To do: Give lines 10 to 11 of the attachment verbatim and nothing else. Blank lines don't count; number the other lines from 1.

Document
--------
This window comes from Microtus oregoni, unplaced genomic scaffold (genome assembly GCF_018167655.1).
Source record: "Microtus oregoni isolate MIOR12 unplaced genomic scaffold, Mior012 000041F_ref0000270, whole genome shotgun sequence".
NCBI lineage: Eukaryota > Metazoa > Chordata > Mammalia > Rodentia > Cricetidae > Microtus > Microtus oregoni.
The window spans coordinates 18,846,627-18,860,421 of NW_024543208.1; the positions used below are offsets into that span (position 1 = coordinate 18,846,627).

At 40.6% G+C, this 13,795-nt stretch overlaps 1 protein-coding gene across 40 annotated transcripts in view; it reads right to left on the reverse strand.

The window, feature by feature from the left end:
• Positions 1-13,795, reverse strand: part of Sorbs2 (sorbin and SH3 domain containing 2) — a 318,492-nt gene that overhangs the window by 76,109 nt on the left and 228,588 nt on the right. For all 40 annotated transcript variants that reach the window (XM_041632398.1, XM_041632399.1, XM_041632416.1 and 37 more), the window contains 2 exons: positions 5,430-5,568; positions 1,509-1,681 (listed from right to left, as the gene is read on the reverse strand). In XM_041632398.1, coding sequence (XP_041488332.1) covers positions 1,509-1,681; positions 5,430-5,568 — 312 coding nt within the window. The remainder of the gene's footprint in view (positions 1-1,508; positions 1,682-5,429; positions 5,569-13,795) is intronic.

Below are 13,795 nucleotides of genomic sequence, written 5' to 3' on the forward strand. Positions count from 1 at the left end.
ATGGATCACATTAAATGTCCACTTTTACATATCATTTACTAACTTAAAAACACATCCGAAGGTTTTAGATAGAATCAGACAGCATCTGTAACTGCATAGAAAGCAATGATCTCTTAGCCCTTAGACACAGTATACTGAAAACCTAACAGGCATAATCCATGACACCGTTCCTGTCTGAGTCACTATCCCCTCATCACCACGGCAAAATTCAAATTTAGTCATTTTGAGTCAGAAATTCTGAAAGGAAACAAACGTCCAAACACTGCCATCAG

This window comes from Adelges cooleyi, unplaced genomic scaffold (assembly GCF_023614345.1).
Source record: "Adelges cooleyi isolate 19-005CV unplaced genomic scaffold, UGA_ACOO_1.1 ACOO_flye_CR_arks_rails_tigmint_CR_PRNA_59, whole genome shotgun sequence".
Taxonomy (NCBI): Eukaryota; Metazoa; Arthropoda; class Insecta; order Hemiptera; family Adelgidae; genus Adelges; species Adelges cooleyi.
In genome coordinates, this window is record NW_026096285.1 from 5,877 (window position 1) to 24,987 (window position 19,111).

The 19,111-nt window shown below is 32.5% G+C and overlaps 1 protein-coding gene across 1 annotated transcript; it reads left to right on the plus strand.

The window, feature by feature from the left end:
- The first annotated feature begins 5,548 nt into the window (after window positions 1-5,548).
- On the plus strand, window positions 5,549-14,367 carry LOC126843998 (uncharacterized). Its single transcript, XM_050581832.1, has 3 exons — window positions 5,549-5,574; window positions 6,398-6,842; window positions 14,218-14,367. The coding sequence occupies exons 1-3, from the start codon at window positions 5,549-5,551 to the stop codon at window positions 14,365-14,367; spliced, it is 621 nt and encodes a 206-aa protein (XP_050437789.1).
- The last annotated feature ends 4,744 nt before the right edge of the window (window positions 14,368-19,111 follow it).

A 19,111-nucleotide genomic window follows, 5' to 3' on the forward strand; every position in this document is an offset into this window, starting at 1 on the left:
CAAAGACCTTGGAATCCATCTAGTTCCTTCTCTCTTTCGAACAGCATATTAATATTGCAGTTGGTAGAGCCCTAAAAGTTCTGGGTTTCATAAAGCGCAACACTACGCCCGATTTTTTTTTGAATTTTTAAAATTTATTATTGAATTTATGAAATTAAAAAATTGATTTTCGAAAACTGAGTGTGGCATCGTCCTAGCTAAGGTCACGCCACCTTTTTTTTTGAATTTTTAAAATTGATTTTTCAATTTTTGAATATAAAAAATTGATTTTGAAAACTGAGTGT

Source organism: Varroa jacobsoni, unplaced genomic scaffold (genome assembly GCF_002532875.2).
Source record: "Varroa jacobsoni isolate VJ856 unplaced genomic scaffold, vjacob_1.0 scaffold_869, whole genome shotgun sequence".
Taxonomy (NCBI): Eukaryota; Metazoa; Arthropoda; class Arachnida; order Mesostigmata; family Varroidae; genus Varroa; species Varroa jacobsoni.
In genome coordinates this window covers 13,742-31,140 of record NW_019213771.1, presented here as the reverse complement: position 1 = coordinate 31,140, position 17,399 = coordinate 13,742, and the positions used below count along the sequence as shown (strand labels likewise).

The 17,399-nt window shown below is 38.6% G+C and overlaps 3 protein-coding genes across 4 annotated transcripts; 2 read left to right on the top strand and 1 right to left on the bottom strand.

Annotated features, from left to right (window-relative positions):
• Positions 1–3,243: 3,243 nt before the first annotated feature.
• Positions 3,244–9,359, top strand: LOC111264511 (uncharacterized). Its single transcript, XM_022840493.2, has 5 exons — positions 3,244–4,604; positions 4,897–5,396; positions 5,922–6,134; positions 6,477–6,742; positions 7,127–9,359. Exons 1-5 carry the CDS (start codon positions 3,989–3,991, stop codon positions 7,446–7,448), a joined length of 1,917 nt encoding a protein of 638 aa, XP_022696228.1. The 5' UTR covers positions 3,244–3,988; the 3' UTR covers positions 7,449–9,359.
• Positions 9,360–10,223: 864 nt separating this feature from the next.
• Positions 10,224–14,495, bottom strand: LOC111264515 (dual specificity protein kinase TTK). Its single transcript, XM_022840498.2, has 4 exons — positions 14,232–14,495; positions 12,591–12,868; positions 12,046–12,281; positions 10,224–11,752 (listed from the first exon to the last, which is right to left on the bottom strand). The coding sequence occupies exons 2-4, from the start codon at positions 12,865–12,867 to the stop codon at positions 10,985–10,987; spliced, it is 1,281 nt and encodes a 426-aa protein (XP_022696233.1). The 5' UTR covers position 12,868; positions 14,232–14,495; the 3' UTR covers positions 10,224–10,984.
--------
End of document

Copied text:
This window comes from Adelges cooleyi, unplaced genomic scaffold (assembly GCF_023614345.1).
Source record: "Adelges cooleyi isolate 19-005CV unplaced genomic scaffold, UGA_ACOO_1.1 ACOO_flye_CR_arks_rails_tigmint_CR_PRNA_59, whole genome shotgun sequence".